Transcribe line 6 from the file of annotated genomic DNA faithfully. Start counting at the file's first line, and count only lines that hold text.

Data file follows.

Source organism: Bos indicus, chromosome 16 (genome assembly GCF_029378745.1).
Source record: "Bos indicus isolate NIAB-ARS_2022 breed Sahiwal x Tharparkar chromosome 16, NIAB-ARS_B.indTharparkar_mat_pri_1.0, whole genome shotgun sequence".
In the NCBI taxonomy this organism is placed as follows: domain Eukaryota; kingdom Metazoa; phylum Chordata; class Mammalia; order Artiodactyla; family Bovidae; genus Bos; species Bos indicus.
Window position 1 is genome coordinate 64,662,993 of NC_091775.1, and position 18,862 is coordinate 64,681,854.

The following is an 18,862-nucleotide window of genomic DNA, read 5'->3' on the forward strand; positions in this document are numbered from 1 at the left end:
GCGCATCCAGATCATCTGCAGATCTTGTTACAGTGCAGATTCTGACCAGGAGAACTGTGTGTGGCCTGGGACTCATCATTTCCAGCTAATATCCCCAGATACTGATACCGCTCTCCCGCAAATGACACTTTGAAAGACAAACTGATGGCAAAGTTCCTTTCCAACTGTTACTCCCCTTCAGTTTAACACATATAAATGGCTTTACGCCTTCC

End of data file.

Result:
GCGCATCCAGATCATCTGCAGATCTTGTTACAGTGCAGATTCTGACCAGGAGAACTGTGTGTGGCCTGGGACTCATCATTTCCAGCTAATATCCCCAGATACTGATACCGCTCTCCCGCAAATGACACTTTGAAAGACAAACTGATGGCAAAGTTCCTTTCCAACTGTTACTCCCCTTCAGTTTAACACATATAAATGGCTTTACGCCTTCC